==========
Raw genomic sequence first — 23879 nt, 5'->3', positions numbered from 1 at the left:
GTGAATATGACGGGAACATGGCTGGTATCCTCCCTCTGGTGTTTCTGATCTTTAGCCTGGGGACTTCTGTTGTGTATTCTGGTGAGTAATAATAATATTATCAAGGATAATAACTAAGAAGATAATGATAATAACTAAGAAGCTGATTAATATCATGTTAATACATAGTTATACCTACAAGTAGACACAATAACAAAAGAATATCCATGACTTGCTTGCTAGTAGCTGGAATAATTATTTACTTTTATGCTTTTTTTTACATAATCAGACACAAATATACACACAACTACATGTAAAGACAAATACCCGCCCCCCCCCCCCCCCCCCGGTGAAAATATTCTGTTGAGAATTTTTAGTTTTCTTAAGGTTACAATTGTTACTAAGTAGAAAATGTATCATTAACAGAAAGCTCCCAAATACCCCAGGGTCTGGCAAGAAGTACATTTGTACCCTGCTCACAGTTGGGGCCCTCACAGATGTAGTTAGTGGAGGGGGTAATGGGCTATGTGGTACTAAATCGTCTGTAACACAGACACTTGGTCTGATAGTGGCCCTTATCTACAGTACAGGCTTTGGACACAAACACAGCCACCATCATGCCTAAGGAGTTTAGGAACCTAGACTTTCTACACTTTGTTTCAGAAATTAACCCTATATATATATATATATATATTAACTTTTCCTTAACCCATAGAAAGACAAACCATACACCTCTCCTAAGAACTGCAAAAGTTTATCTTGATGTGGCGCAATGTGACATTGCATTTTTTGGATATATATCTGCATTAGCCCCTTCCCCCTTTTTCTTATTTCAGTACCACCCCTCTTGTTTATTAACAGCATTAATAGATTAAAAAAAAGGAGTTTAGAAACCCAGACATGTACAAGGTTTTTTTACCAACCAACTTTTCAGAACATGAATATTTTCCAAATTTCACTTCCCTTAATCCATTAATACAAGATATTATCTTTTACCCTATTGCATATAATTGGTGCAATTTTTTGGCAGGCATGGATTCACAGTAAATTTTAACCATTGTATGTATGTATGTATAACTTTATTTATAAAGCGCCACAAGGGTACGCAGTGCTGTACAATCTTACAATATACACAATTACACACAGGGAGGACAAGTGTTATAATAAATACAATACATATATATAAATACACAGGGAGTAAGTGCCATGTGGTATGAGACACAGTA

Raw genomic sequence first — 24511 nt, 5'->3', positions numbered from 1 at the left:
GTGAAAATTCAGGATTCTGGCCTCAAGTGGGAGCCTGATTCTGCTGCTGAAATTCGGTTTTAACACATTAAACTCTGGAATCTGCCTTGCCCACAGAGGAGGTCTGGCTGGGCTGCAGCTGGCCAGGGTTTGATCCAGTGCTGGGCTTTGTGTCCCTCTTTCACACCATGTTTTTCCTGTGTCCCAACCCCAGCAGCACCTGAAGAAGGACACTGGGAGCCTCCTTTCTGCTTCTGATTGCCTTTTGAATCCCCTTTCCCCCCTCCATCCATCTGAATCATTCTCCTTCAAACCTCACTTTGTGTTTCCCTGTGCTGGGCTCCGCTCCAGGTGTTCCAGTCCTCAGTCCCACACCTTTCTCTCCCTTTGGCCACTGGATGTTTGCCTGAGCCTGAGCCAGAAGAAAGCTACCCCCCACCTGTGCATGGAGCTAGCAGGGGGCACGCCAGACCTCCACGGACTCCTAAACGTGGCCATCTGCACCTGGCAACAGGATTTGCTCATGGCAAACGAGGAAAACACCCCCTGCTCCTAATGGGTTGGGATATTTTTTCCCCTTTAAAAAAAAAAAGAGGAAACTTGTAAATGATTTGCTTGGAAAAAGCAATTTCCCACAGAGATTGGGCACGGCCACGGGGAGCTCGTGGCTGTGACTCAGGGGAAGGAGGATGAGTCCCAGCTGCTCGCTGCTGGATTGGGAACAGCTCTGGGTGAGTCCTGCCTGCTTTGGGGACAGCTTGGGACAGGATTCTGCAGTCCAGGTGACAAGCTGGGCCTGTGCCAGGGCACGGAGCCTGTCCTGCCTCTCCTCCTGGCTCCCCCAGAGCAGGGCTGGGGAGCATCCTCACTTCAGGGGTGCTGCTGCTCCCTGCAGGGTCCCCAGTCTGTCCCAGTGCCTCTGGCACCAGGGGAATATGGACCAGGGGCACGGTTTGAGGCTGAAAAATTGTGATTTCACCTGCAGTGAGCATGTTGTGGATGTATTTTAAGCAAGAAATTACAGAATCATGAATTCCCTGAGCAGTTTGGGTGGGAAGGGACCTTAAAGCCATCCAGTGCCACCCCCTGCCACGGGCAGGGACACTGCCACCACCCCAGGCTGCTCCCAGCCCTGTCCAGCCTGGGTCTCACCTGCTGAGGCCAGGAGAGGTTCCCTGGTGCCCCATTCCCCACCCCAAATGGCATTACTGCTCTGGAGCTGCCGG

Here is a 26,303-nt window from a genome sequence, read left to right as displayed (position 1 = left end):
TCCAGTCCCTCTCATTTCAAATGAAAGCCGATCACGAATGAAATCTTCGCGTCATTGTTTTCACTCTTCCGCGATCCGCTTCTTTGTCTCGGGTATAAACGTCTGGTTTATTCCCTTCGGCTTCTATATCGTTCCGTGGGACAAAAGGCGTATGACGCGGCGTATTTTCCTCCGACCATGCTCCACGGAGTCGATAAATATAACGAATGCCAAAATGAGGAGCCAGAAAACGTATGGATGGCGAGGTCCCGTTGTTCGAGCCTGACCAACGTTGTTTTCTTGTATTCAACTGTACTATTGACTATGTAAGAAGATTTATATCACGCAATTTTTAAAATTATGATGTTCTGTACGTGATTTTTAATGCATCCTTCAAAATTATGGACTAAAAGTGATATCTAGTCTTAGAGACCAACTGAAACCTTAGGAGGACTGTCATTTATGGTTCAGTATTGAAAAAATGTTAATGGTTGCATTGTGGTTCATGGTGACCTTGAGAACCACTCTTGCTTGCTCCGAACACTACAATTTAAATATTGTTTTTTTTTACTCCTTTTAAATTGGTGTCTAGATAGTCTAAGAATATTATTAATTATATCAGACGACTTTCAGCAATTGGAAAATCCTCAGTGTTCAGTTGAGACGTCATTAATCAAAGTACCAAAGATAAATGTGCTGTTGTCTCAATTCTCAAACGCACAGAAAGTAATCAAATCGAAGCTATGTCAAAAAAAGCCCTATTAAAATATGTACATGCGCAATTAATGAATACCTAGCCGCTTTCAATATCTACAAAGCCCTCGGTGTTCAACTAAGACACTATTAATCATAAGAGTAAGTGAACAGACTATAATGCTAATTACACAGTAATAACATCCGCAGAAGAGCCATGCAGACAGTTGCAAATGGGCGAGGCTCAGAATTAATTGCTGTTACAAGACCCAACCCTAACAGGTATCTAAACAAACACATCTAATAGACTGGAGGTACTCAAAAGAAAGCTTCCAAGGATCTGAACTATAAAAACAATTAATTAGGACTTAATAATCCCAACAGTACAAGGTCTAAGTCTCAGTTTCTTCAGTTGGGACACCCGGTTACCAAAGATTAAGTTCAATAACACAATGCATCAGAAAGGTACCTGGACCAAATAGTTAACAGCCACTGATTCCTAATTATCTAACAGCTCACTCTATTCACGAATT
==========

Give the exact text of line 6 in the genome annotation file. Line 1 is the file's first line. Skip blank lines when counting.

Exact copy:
TCCAGTCCCTCTCATTTCAAATGAAAGCCGATCACGAATGAAATCTTCGCGTCATTGTTTTCACTCTTCCGCGATCCGCTTCTTTGTCTCGGGTATAAACGTCTGGTTTATTCCCTTCGGCTTCTATATCGTTCCGTGGGACAAAAGGCGTATGACGCGGCGTATTTTCCTCCGACCATGCTCCACGGAGTCGATAAATATAACGAATGCCAAAATGAGGAGCCAGAAAACGTATGGATGGCGAGGTCCCGTTGTTCGAGCCTGACCAACGTTGTTTTCTTGTATTCAACTGTACTATTGACTATGTAAGAAGATTTATATCACGCAATTTTTAAAATTATGATGTTCTGTACGTGATTTTTAATGCATCCTTCAAAATTATGGACTAAAAGTGATATCTAGTCTTAGAGACCAACTGAAACCTTAGGAGGACTGTCATTTATGGTTCAGTATTGAAAAAATGTTAATGGTTGCATTGTGGTTCATGGTGACCTTGAGAACCACTCTTGCTTGCTCCGAACACTACAATTTAAATATTGTTTTTTTTTACTCCTTTTAAATTGGTGTCTAGATAGTCTAAGAATATTATTAATTATATCAGACGACTTTCAGCAATTGGAAAATCCTCAGTGTTCAGTTGAGACGTCATTAATCAAAGTACCAAAGATAAATGTGCTGTTGTCTCAATTCTCAAACGCACAGAAAGTAATCAAATCGAAGCTATGTCAAAAAAAGCCCTATTAAAATATGTACATGCGCAATTAATGAATACCTAGCCGCTTTCAATATCTACAAAGCCCTCGGTGTTCAACTAAGACACTATTAATCATAAGAGTAAGTGAACAGACTATAATGCTAATTACACAGTAATAACATCCGCAGAAGAGCCATGCAGACAGTTGCAAATGGGCGAGGCTCAGAATTAATTGCTGTTACAAGACCCAACCCTAACAGGTATCTAAACAAACACATCTAATAGACTGGAGGTACTCAAAAGAAAGCTTCCAAGGATCTGAACTATAAAAACAATTAATTAGGACTTAATAATCCCAACAGTACAAGGTCTAAGTCTCAGTTTCTTCAGTTGGGACACCCGGTTACCAAAGATTAAGTTCAATAACACAATGCATCAGAAAGGTACCTGGACCAAATAGTTAACAGCCACTGATTCCTAATTATCTAACAGCTCACTCTATTCACGAATT